The Two Sons and the Father

Fourth Sunday in Lent, March 6th, 2016

Joshua 5:9-12, Psalm 32, 2 Corinthians 5:16-21, Luke 5:1-3, 11b-32

Preached by Pastor Anna C. Haugen, Augustana and Birka Lutheran Churches, Underwood, ND

May the words of my mouth, and the meditations of my heart, be acceptable in your sight, my rock and my redeemer.

Grace and peace to you from God our Father, and the Lord Jesus Christ.  Amen.

This parable is one of the richest and most meaningful stories in the Bible, but when we read it we tend to focus on the younger son.  Our traditional name for it is “The Parable of the Prodigal Son,” which is part of the reason.  But there are many other names for this parable, too.  Sometimes it’s called the Parable of the Prodigal God, the Parable of the Welcoming Father, or the Parable of the Lost Sons, or the Lament of the Responsible Child.  There are so many parts of this parable that we could focus on, and the part we tend to focus on is the younger son, the one whose selfish actions set the whole story into motion.  Yet when Jesus told the story, he started by focusing on the father—“there was a man who had two sons”—and he spent a full third of the story detailing the older son’s reactions.  And let’s not forget that he told this parable—and several others, right in a row—in response to the grumbling of the Pharisees and scribes, who were disdainful that “this fellow welcomes sinners and eats with them.”

We tend to think of the Pharisees as the villains, because Jesus had so many clashes with them.  But the reason that he did was because he spent a lot of time with them and they continually sought him out, invited him to speak, and brought them home to eat dinner with them.  In fact, Jesus had many allies among the Pharisees, and they were for the most part natural allies.  When we look at the historical record, the Pharisees beliefs and practices were in fact very similar to Jesus’ own teachings—making the differences even more noticeable.  Israel of Jesus’ day was a nation under occupation, a culture under siege from outside forces that were trying to make Israel just another province of the Roman Empire, complete with pagan worship, secular values, and a disdain for the traditions and beliefs of their forefathers and foremothers.  While Israel’s elite pandered to their foreign overlords, the Pharisees were the ones defending the faith from foreigners and straying countrymen alike.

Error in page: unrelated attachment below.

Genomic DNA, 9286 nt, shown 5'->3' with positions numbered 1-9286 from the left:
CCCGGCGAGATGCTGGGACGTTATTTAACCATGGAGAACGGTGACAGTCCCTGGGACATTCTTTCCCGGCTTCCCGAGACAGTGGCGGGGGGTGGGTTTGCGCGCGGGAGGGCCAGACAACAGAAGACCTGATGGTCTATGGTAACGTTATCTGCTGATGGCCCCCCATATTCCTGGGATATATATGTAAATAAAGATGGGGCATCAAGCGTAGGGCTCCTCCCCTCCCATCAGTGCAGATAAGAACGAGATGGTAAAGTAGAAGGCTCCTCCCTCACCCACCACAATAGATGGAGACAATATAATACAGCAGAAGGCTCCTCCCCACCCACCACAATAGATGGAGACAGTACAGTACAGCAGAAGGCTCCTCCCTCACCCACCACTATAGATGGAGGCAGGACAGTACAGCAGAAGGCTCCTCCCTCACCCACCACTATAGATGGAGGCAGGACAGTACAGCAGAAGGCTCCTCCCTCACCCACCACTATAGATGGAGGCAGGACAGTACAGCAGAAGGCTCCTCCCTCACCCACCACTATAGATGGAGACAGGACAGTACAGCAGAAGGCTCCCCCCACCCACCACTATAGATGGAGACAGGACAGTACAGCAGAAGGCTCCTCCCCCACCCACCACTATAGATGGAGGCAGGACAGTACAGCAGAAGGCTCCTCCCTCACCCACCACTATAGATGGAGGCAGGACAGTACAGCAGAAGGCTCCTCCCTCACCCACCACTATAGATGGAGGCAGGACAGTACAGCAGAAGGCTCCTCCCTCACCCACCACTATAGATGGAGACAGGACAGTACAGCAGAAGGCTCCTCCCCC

The Pharisees were mostly middle-class, solid family-values people, who spent lots of time and effort working for God.  They taught people God’s word, and how to interpret it.  They stood up to foreign occupiers and their own leaders alike.  They insisted that God’s Word and God’s commands were still relevant and deeply necessary for life.  And, in so doing, they ran the risk of being discriminated against.  They supported Jesus because he taught and preached about God, and even when they disagreed with him, they admired his ability to reach and inspire so many people.

The problem was, the Pharisees were jealous.  Not of Jesus’ successes—no, that was all to God’s glory, and they counted him as one of their own.  They were jealous of God’s love.  After all, they had been slaving away for years—generations!—for God, in a world that was hostile to them and to the very idea that there was a God who actually cared about people enough to intervene in the world.  They had stood up to hostile leaders and social forces tearing them apart.  They had forgone opportunities for personal advancement and riches in order to remain true to God.  They had, just like the elder brother, been working like a slave for God, and they were very aware of it.

And now this Jesus—this man of God—starts talking to tax collectors?  Those stooges of the Empire, those unfaithful people who turned away from God and cheated their own people for their own personal gain?  Not only that, he welcomes them?  These traitorous parasites who are a manifestation of all that is wrong in the nation?  And Jesus eats with them?  He calls them friends?  He accepts one of them—Matthew—as one of his own disciples?  And all those other sinners, too, the people who have set themselves outside of God’s people by their own actions?  Those thieves and murderers, those adulterers and addicts, those thugs and prostitutes, those con artists and scammers and parasites?  And Jesus tells them that God loves them?

No.  That is not acceptable.  Not to the Pharisees.  The Pharisees are the ones God loves.  The Pharisees are the ones who have done the hard work and deserve the reward.  These sinners don’t.  These sinners are the ones who have thrown away and wasted the abundant gifts of God.  These sinners have ruined lives—their own and other peoples’.  These sinners have broken society, and they have hurt people.  They don’t deserve God’s love.  They deserve judgment.  They deserve to be punished for what they have done.